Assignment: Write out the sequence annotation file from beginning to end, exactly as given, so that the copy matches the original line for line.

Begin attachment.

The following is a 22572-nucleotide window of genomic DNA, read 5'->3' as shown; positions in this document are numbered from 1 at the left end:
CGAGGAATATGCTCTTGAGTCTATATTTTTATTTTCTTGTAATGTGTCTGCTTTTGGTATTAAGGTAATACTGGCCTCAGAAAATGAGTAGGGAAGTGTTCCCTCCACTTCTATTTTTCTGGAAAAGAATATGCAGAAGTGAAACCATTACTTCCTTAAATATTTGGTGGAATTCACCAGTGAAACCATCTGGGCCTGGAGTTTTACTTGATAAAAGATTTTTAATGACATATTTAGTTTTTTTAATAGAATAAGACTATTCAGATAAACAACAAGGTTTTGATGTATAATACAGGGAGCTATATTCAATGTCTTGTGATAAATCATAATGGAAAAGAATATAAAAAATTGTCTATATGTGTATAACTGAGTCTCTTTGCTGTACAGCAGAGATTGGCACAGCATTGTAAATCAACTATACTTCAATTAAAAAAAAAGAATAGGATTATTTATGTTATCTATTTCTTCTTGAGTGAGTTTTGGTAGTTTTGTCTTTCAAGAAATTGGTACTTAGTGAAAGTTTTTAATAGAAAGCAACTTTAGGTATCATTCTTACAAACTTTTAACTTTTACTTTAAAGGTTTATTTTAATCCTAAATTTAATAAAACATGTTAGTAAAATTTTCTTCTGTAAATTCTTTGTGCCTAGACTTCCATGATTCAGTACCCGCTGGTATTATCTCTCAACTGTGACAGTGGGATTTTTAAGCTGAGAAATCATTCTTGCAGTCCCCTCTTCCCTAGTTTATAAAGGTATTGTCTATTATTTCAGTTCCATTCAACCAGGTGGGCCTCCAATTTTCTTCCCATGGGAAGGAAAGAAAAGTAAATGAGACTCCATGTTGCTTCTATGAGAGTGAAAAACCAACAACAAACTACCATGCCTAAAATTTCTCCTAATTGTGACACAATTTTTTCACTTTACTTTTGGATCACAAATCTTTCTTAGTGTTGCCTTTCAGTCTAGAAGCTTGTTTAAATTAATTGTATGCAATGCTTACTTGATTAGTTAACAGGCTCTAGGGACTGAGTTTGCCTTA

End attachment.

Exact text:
The following is a 22572-nucleotide window of genomic DNA, read 5'->3' as shown; positions in this document are numbered from 1 at the left end:
CGAGGAATATGCTCTTGAGTCTATATTTTTATTTTCTTGTAATGTGTCTGCTTTTGGTATTAAGGTAATACTGGCCTCAGAAAATGAGTAGGGAAGTGTTCCCTCCACTTCTATTTTTCTGGAAAAGAATATGCAGAAGTGAAACCATTACTTCCTTAAATATTTGGTGGAATTCACCAGTGAAACCATCTGGGCCTGGAGTTTTACTTGATAAAAGATTTTTAATGACATATTTAGTTTTTTTAATAGAATAAGACTATTCAGATAAACAACAAGGTTTTGATGTATAATACAGGGAGCTATATTCAATGTCTTGTGATAAATCATAATGGAAAAGAATATAAAAAATTGTCTATATGTGTATAACTGAGTCTCTTTGCTGTACAGCAGAGATTGGCACAGCATTGTAAATCAACTATACTTCAATTAAAAAAAAAGAATAGGATTATTTATGTTATCTATTTCTTCTTGAGTGAGTTTTGGTAGTTTTGTCTTTCAAGAAATTGGTACTTAGTGAAAGTTTTTAATAGAAAGCAACTTTAGGTATCATTCTTACAAACTTTTAACTTTTACTTTAAAGGTTTATTTTAATCCTAAATTTAATAAAACATGTTAGTAAAATTTTCTTCTGTAAATTCTTTGTGCCTAGACTTCCATGATTCAGTACCCGCTGGTATTATCTCTCAACTGTGACAGTGGGATTTTTAAGCTGAGAAATCATTCTTGCAGTCCCCTCTTCCCTAGTTTATAAAGGTATTGTCTATTATTTCAGTTCCATTCAACCAGGTGGGCCTCCAATTTTCTTCCCATGGGAAGGAAAGAAAAGTAAATGAGACTCCATGTTGCTTCTATGAGAGTGAAAAACCAACAACAAACTACCATGCCTAAAATTTCTCCTAATTGTGACACAATTTTTTCACTTTACTTTTGGATCACAAATCTTTCTTAGTGTTGCCTTTCAGTCTAGAAGCTTGTTTAAATTAATTGTATGCAATGCTTACTTGATTAGTTAACAGGCTCTAGGGACTGAGTTTGCCTTA